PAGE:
Large-scale agriculture threatens to drive hundreds of British farmers out of business, claims a report.


Small family farms are likely to lose their livelihoods if the go-ahead is granted for “mega-farms” housing thousands of livestock, warns the document.

Cheap meat or milk from large-scale production systems would pile the pressure on farmers already struggling to make a living, it suggests.

The joint report was published by the World Society for the Protection of Animals (WSPA) and the Soil Association on 18 April.

The full report can be downloaded here.

Its publication was timed to coincide with a public consultation on plans for a large-scale pig farm at Foston, Derbyshire. The pig farm would produce 52,000 pigs each year.

Simon Pope, WSPA head of external affairs, said smaller farms worked better for farmers and consumers. “The real cost of food produced in factory farms is poor animal welfare, pollution and the economic death knell for thousands of small-scale farmers. That cannot be something we sleepwalk into accepting.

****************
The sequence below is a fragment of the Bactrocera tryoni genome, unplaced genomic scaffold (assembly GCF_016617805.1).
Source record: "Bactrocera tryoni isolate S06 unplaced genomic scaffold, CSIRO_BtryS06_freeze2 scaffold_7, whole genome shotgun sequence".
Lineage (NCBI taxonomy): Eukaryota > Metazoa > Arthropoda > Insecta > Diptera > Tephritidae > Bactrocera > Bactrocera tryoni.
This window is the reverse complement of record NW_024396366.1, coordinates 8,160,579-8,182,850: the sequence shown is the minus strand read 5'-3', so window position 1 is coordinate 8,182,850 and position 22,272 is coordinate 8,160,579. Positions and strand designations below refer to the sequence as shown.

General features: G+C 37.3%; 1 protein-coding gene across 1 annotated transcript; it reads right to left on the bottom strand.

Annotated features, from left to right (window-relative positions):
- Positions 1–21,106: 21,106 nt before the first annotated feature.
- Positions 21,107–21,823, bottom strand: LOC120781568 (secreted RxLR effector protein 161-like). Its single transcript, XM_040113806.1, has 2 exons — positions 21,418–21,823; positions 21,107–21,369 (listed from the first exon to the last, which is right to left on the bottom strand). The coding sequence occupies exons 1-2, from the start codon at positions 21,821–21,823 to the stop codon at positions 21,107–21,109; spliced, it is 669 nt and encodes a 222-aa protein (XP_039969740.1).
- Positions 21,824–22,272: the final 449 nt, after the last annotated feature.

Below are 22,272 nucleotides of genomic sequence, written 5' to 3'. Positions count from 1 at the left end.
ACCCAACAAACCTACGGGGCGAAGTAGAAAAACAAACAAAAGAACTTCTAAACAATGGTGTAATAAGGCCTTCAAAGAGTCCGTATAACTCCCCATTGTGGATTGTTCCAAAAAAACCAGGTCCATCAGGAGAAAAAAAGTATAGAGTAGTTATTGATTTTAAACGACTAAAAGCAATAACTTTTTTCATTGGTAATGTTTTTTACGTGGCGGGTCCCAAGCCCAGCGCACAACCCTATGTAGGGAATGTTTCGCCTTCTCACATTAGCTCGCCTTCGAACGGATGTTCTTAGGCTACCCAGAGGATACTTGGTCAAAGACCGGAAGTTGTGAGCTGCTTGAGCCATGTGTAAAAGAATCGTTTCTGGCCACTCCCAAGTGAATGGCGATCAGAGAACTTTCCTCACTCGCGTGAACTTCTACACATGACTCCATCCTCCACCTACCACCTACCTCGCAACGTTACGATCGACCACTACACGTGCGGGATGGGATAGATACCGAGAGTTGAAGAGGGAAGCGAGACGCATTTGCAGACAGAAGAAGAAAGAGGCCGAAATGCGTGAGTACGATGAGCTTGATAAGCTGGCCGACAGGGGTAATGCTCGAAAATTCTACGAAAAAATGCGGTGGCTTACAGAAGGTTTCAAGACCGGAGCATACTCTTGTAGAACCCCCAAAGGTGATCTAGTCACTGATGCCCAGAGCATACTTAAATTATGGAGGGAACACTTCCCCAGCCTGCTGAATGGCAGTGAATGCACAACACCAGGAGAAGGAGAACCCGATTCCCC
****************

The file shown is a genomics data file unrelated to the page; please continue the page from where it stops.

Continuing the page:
“If we do, it’s difficult to see how the British countryside and our traditional rural communities will ever be the same again.”

The Foston development has replaced Nocton Dairies as a high-profile target for opponents to large-scale farming.

Plans for a 3,770-cow dairy herd at Nocton Heath were withdrawn earlier this year on environmental grounds.

The WSPA and the Soil Association claim Nocton could have forced 50 average-sized family dairy farms out of business. The two groups now claim that up to 350 of the smallest pig farms could lose all their sales if pork from Foston hit the market.

Soil Association policy director, Peter Melchett, said granting planning permission for such developments could change the face of farming forever.

“These huge factory farms could herald a new phase in the way British farmers keep animals, opening the floodgates to similar developments.”

Midland Pig Producers – the company behind the Foston development – said animal welfare was its top priority.

Its proposals have been devised to the highest possible specifications, according to a Q&A on the Foston website.

“These plans have been inspected by some of the most highly respected animal welfare groups, whose concerns we have tried to accommodate in the design.”